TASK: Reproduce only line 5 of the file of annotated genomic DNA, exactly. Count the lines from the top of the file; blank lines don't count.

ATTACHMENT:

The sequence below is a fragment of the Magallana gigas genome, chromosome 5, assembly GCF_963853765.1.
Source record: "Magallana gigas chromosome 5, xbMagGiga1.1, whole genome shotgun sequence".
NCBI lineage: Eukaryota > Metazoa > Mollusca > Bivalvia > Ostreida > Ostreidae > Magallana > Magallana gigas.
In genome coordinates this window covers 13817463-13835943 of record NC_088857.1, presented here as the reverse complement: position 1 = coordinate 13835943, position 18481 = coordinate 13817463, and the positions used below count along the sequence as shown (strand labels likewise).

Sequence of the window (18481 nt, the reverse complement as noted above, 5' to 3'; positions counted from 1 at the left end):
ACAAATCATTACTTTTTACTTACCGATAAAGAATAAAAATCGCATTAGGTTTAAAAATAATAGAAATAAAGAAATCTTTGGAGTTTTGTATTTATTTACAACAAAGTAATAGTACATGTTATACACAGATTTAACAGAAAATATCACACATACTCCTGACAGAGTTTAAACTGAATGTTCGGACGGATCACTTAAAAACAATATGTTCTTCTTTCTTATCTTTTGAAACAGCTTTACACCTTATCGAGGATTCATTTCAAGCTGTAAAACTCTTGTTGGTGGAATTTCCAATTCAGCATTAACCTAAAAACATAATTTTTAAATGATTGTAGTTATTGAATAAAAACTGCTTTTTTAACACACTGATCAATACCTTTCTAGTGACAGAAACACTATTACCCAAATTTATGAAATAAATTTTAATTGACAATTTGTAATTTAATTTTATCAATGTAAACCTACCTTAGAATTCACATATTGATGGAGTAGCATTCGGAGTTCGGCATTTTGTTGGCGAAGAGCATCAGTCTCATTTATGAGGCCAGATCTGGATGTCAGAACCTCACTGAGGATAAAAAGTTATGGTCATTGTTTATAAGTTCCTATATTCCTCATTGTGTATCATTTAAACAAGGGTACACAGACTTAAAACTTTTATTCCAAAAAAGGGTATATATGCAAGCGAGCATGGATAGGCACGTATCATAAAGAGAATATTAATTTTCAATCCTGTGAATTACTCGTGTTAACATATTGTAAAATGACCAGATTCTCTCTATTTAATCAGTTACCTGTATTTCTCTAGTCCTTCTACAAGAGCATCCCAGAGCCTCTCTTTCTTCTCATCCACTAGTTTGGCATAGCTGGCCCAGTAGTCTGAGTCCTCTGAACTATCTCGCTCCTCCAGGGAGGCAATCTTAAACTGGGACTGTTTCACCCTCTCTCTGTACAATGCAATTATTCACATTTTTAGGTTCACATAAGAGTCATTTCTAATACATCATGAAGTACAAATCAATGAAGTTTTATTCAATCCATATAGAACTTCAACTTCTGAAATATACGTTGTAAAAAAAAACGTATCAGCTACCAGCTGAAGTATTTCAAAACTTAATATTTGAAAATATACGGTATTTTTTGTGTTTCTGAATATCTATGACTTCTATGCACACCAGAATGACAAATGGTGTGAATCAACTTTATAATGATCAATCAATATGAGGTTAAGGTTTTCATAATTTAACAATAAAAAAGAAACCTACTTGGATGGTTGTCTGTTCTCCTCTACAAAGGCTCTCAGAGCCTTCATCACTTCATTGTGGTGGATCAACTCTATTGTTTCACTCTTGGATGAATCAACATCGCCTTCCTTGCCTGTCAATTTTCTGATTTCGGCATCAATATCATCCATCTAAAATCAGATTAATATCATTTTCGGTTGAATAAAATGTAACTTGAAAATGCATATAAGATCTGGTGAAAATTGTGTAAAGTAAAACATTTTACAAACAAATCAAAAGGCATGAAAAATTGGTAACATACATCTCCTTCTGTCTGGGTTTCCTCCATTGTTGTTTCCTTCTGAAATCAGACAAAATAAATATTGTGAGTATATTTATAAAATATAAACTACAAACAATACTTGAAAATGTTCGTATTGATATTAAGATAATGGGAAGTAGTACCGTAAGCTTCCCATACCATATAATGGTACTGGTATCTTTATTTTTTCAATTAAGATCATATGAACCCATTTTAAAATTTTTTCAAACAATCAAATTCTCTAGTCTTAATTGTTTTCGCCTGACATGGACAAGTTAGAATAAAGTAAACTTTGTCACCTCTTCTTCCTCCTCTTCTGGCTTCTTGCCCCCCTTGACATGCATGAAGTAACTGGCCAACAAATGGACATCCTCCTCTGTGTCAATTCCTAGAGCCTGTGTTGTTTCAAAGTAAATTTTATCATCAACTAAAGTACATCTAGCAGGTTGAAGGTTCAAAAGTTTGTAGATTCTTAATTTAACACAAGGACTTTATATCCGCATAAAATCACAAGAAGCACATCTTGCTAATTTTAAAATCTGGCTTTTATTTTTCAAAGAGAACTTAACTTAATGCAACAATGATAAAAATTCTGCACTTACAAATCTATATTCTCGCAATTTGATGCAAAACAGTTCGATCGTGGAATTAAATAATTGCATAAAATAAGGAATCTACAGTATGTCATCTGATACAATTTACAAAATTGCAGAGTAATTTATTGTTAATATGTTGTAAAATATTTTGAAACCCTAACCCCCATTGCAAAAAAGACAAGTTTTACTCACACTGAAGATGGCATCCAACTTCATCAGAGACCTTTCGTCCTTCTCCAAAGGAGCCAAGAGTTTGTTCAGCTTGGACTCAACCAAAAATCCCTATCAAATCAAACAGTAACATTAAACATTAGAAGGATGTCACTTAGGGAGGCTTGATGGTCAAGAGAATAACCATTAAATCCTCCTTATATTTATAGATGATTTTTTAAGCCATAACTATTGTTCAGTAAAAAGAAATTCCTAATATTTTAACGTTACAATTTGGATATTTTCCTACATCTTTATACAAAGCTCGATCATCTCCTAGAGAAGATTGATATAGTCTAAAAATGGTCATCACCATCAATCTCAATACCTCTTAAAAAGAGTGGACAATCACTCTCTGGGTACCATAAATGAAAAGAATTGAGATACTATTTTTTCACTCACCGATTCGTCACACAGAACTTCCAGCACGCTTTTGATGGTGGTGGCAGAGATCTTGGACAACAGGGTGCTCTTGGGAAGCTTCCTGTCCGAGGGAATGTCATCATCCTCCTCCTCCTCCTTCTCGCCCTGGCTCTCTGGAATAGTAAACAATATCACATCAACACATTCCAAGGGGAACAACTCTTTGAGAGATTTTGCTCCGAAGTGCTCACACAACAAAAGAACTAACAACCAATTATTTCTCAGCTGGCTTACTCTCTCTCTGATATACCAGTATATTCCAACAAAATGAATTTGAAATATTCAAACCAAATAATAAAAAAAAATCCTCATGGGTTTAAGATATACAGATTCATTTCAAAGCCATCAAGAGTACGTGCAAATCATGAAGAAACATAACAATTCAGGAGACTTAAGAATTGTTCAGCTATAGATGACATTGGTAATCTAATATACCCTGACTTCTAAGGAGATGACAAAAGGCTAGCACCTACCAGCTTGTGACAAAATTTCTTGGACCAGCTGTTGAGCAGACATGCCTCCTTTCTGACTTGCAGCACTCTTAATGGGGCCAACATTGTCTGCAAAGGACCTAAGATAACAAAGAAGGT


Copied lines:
Sequence of the window (18481 nt, the reverse complement as noted above, 5' to 3'; positions counted from 1 at the left end):